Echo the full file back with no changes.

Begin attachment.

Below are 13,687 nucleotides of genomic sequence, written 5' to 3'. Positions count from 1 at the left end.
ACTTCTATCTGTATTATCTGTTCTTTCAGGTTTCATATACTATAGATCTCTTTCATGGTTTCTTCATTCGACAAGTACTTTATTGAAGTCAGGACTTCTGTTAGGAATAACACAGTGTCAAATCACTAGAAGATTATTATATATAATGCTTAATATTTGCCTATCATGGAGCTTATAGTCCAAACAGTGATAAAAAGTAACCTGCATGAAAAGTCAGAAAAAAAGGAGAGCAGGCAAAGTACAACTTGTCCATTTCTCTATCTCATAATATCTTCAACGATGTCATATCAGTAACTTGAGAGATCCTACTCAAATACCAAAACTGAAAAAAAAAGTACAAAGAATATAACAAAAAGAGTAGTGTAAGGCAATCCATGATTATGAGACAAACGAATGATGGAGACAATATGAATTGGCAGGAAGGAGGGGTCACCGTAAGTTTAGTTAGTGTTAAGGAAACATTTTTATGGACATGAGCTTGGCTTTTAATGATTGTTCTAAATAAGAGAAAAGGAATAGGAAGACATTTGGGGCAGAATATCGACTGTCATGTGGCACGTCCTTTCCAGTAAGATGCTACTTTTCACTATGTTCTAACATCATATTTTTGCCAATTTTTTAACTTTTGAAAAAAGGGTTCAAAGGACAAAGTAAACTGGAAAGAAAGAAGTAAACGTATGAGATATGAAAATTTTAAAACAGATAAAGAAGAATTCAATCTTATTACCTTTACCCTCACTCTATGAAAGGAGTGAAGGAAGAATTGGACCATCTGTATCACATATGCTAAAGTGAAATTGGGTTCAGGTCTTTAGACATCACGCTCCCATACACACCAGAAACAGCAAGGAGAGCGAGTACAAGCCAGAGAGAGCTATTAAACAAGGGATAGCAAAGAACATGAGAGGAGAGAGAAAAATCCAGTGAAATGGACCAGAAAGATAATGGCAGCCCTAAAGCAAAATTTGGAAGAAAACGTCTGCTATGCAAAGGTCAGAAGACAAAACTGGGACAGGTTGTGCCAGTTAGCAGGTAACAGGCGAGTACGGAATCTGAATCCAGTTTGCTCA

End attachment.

Below are 13,687 nucleotides of genomic sequence, written 5' to 3'. Positions count from 1 at the left end.
ACTTCTATCTGTATTATCTGTTCTTTCAGGTTTCATATACTATAGATCTCTTTCATGGTTTCTTCATTCGACAAGTACTTTATTGAAGTCAGGACTTCTGTTAGGAATAACACAGTGTCAAATCACTAGAAGATTATTATATATAATGCTTAATATTTGCCTATCATGGAGCTTATAGTCCAAACAGTGATAAAAAGTAACCTGCATGAAAAGTCAGAAAAAAAGGAGAGCAGGCAAAGTACAACTTGTCCATTTCTCTATCTCATAATATCTTCAACGATGTCATATCAGTAACTTGAGAGATCCTACTCAAATACCAAAACTGAAAAAAAAAGTACAAAGAATATAACAAAAAGAGTAGTGTAAGGCAATCCATGATTATGAGACAAACGAATGATGGAGACAATATGAATTGGCAGGAAGGAGGGGTCACCGTAAGTTTAGTTAGTGTTAAGGAAACATTTTTATGGACATGAGCTTGGCTTTTAATGATTGTTCTAAATAAGAGAAAAGGAATAGGAAGACATTTGGGGCAGAATATCGACTGTCATGTGGCACGTCCTTTCCAGTAAGATGCTACTTTTCACTATGTTCTAACATCATATTTTTGCCAATTTTTTAACTTTTGAAAAAAGGGTTCAAAGGACAAAGTAAACTGGAAAGAAAGAAGTAAACGTATGAGATATGAAAATTTTAAAACAGATAAAGAAGAATTCAATCTTATTACCTTTACCCTCACTCTATGAAAGGAGTGAAGGAAGAATTGGACCATCTGTATCACATATGCTAAAGTGAAATTGGGTTCAGGTCTTTAGACATCACGCTCCCATACACACCAGAAACAGCAAGGAGAGCGAGTACAAGCCAGAGAGAGCTATTAAACAAGGGATAGCAAAGAACATGAGAGGAGAGAGAAAAATCCAGTGAAATGGACCAGAAAGATAATGGCAGCCCTAAAGCAAAATTTGGAAGAAAACGTCTGCTATGCAAAGGTCAGAAGACAAAACTGGGACAGGTTGTGCCAGTTAGCAGGTAACAGGCGAGTACGGAATCTGAATCCAGTTTGCTCA